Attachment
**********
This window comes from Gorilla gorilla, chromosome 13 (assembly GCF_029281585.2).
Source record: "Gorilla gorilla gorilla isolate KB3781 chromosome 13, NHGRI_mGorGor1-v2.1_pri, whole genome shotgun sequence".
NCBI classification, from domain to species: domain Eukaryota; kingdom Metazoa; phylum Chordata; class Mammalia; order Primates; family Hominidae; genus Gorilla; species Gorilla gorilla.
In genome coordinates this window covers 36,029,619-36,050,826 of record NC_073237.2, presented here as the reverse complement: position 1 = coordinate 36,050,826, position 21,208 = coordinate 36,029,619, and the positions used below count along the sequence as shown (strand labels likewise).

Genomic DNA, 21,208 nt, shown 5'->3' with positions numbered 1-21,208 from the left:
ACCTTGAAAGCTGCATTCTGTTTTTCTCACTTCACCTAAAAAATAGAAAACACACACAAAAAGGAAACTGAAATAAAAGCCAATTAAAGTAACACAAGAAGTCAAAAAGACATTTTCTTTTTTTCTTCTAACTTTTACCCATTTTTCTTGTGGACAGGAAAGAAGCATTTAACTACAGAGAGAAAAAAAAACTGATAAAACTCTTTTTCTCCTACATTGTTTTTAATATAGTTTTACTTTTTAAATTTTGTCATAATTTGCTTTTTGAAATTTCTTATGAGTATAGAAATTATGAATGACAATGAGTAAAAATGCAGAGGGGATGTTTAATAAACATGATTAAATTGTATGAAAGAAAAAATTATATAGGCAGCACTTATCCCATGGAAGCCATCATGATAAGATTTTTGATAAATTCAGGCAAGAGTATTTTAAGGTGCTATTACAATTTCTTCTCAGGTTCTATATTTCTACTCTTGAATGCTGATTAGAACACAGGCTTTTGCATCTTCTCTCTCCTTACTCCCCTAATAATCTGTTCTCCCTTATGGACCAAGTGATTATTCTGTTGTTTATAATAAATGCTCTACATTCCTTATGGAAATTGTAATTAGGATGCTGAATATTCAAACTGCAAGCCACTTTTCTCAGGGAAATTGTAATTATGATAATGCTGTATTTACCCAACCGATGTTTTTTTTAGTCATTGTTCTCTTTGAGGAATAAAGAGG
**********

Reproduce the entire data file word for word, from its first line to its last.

This window comes from Gorilla gorilla, chromosome 13 (assembly GCF_029281585.2).
Source record: "Gorilla gorilla gorilla isolate KB3781 chromosome 13, NHGRI_mGorGor1-v2.1_pri, whole genome shotgun sequence".
NCBI classification, from domain to species: domain Eukaryota; kingdom Metazoa; phylum Chordata; class Mammalia; order Primates; family Hominidae; genus Gorilla; species Gorilla gorilla.
In genome coordinates this window covers 36,029,619-36,050,826 of record NC_073237.2, presented here as the reverse complement: position 1 = coordinate 36,050,826, position 21,208 = coordinate 36,029,619, and the positions used below count along the sequence as shown (strand labels likewise).

Genomic DNA, 21,208 nt, shown 5'->3' with positions numbered 1-21,208 from the left:
ACCTTGAAAGCTGCATTCTGTTTTTCTCACTTCACCTAAAAAATAGAAAACACACACAAAAAGGAAACTGAAATAAAAGCCAATTAAAGTAACACAAGAAGTCAAAAAGACATTTTCTTTTTTTCTTCTAACTTTTACCCATTTTTCTTGTGGACAGGAAAGAAGCATTTAACTACAGAGAGAAAAAAAAACTGATAAAACTCTTTTTCTCCTACATTGTTTTTAATATAGTTTTACTTTTTAAATTTTGTCATAATTTGCTTTTTGAAATTTCTTATGAGTATAGAAATTATGAATGACAATGAGTAAAAATGCAGAGGGGATGTTTAATAAACATGATTAAATTGTATGAAAGAAAAAATTATATAGGCAGCACTTATCCCATGGAAGCCATCATGATAAGATTTTTGATAAATTCAGGCAAGAGTATTTTAAGGTGCTATTACAATTTCTTCTCAGGTTCTATATTTCTACTCTTGAATGCTGATTAGAACACAGGCTTTTGCATCTTCTCTCTCCTTACTCCCCTAATAATCTGTTCTCCCTTATGGACCAAGTGATTATTCTGTTGTTTATAATAAATGCTCTACATTCCTTATGGAAATTGTAATTAGGATGCTGAATATTCAAACTGCAAGCCACTTTTCTCAGGGAAATTGTAATTATGATAATGCTGTATTTACCCAACCGATGTTTTTTTTAGTCATTGTTCTCTTTGAGGAATAAAGAGG